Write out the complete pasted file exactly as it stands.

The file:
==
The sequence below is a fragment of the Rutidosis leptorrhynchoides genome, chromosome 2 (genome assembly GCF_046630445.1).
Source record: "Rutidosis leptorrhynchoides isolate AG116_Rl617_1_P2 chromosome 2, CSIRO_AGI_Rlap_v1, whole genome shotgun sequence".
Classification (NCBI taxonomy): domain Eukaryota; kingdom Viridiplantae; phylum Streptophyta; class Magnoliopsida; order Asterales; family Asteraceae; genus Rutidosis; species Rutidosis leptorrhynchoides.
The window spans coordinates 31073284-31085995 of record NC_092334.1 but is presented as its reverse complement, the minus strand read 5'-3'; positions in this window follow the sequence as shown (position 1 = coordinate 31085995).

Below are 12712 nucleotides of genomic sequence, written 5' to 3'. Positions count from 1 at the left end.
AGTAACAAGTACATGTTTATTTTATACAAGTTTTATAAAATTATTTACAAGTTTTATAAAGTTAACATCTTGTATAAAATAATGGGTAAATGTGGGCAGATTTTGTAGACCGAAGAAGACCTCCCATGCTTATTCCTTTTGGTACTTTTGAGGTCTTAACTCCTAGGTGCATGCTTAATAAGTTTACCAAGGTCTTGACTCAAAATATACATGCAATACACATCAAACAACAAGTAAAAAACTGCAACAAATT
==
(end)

The sequence below is a fragment of the Rutidosis leptorrhynchoides genome, chromosome 2 (genome assembly GCF_046630445.1).
Source record: "Rutidosis leptorrhynchoides isolate AG116_Rl617_1_P2 chromosome 2, CSIRO_AGI_Rlap_v1, whole genome shotgun sequence".
Classification (NCBI taxonomy): domain Eukaryota; kingdom Viridiplantae; phylum Streptophyta; class Magnoliopsida; order Asterales; family Asteraceae; genus Rutidosis; species Rutidosis leptorrhynchoides.
The window spans coordinates 31073284-31085995 of record NC_092334.1 but is presented as its reverse complement, the minus strand read 5'-3'; positions in this window follow the sequence as shown (position 1 = coordinate 31085995).

Below are 12712 nucleotides of genomic sequence, written 5' to 3'. Positions count from 1 at the left end.
AGTAACAAGTACATGTTTATTTTATACAAGTTTTATAAAATTATTTACAAGTTTTATAAAGTTAACATCTTGTATAAAATAATGGGTAAATGTGGGCAGATTTTGTAGACCGAAGAAGACCTCCCATGCTTATTCCTTTTGGTACTTTTGAGGTCTTAACTCCTAGGTGCATGCTTAATAAGTTTACCAAGGTCTTGACTCAAAATATACATGCAATACACATCAAACAACAAGTAAAAAACTGCAACAAATT